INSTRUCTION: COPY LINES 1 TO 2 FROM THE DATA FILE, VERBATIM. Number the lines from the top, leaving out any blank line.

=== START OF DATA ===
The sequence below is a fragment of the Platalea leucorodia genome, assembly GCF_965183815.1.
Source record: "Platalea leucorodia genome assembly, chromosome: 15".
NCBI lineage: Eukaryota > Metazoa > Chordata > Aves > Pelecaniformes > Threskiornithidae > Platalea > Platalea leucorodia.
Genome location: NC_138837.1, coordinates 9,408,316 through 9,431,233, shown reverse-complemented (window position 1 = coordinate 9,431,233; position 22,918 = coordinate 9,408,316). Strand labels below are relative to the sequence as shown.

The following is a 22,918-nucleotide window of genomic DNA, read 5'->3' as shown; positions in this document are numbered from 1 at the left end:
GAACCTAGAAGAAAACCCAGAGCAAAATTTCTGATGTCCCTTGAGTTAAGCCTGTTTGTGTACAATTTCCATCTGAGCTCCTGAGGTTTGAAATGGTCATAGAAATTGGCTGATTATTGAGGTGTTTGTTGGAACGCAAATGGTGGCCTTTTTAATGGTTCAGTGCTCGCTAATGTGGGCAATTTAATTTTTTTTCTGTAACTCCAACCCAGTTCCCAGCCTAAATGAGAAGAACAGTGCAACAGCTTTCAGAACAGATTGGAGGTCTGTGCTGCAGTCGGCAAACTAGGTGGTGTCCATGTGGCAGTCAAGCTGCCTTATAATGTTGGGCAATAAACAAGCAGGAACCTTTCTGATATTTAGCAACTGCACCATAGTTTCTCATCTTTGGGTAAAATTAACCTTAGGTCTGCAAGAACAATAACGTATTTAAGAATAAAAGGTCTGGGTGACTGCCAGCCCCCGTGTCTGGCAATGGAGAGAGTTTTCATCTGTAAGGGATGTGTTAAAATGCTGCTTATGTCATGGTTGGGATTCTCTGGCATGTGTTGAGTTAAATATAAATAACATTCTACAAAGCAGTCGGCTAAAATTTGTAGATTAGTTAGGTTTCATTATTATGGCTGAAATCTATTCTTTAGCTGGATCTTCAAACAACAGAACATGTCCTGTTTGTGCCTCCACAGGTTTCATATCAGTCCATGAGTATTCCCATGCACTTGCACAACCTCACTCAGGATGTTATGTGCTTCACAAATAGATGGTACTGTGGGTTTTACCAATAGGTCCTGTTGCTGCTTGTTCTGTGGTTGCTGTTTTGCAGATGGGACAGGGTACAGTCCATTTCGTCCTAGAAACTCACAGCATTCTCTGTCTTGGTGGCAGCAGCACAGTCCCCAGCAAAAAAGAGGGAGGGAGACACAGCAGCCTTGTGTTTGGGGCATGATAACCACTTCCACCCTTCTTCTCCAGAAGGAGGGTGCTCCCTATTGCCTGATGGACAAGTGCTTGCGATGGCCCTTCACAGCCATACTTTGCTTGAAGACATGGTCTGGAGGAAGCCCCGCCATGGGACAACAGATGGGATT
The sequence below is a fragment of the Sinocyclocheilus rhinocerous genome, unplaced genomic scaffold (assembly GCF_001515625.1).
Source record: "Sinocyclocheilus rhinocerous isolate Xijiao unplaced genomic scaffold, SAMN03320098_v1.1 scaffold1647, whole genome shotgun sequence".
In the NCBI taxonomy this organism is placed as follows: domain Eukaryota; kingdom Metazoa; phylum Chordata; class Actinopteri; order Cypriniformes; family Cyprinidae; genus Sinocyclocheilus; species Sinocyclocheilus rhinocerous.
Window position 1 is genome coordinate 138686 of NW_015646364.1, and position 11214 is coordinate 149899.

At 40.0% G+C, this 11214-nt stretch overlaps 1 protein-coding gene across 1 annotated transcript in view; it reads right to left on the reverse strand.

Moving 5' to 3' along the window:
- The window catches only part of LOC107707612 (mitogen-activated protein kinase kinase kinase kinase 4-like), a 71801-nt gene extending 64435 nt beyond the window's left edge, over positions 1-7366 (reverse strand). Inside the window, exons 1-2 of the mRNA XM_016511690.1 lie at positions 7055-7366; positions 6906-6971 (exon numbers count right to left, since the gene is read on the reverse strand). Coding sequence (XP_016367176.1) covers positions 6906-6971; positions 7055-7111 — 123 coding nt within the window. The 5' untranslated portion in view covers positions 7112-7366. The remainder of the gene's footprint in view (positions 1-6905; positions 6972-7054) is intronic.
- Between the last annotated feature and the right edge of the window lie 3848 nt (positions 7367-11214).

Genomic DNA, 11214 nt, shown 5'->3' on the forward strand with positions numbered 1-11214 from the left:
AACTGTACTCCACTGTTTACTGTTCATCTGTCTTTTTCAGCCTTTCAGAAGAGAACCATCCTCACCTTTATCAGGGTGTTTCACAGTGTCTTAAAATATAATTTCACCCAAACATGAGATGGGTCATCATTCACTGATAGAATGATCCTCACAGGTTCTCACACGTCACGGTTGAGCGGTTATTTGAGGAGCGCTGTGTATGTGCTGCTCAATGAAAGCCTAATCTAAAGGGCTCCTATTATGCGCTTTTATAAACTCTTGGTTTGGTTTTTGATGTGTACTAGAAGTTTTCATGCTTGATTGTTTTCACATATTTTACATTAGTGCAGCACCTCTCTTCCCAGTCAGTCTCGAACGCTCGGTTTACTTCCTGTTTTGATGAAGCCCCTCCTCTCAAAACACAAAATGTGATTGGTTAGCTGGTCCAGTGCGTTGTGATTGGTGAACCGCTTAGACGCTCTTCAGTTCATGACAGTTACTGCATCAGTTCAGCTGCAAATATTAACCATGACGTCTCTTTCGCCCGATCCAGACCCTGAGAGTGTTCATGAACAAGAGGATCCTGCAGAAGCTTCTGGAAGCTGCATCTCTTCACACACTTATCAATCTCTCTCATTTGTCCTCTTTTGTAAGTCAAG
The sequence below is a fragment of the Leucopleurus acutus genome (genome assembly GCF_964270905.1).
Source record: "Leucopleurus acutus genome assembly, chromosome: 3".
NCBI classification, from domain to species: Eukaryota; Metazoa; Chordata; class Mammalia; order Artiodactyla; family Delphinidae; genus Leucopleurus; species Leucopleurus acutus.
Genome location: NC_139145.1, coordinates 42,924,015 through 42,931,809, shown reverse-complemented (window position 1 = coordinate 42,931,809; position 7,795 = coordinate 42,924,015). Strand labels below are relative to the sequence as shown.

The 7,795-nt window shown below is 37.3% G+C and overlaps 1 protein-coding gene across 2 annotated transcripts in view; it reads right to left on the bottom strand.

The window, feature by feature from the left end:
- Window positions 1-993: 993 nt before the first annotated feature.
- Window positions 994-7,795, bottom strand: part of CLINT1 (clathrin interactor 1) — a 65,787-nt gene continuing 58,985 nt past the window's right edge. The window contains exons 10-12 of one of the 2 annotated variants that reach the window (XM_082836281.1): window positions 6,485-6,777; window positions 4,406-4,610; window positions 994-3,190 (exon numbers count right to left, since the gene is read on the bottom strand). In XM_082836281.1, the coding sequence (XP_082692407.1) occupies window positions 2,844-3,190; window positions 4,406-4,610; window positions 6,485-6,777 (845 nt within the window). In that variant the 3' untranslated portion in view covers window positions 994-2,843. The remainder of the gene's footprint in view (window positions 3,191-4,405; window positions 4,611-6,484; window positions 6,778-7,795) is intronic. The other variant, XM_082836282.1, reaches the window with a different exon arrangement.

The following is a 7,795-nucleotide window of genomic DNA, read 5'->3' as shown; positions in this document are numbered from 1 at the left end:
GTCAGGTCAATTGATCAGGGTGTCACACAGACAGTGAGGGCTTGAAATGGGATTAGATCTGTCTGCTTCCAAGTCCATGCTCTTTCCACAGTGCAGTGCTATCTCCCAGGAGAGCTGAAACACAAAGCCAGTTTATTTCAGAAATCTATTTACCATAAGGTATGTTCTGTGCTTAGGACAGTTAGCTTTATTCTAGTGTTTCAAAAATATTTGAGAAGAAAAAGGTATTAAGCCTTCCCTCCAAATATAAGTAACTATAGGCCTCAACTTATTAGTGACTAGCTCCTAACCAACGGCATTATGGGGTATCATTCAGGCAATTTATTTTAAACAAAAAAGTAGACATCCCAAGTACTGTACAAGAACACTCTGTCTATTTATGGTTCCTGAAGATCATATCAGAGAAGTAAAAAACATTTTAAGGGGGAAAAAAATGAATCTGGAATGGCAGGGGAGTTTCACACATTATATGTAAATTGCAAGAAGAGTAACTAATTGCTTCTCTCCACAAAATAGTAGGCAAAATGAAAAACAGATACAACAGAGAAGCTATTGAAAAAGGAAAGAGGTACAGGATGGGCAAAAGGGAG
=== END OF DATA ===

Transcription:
The sequence below is a fragment of the Platalea leucorodia genome, assembly GCF_965183815.1.
Source record: "Platalea leucorodia genome assembly, chromosome: 15".